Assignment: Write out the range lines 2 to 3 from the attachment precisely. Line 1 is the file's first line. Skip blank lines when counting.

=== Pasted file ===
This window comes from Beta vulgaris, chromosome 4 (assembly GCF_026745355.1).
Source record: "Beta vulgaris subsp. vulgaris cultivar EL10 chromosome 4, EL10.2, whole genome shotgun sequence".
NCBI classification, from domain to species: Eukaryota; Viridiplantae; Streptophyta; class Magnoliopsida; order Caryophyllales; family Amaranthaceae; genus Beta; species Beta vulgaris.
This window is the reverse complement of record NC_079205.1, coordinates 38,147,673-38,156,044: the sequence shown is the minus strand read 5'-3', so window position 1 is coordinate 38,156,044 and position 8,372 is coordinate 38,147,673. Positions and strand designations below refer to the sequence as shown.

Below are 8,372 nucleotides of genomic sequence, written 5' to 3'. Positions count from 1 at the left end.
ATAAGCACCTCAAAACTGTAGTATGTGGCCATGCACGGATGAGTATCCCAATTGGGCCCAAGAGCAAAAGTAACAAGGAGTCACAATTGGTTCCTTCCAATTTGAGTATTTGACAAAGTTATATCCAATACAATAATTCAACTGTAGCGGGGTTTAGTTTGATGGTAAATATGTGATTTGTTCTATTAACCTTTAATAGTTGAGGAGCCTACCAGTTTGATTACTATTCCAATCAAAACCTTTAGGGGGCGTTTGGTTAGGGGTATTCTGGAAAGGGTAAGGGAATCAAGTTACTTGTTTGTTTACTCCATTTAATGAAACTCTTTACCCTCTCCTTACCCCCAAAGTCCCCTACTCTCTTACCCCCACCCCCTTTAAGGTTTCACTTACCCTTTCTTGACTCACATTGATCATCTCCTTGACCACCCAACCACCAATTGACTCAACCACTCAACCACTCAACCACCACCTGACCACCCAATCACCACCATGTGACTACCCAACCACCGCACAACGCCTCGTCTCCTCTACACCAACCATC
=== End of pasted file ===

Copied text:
Source record: "Beta vulgaris subsp. vulgaris cultivar EL10 chromosome 4, EL10.2, whole genome shotgun sequence".
NCBI classification, from domain to species: Eukaryota; Viridiplantae; Streptophyta; class Magnoliopsida; order Caryophyllales; family Amaranthaceae; genus Beta; species Beta vulgaris.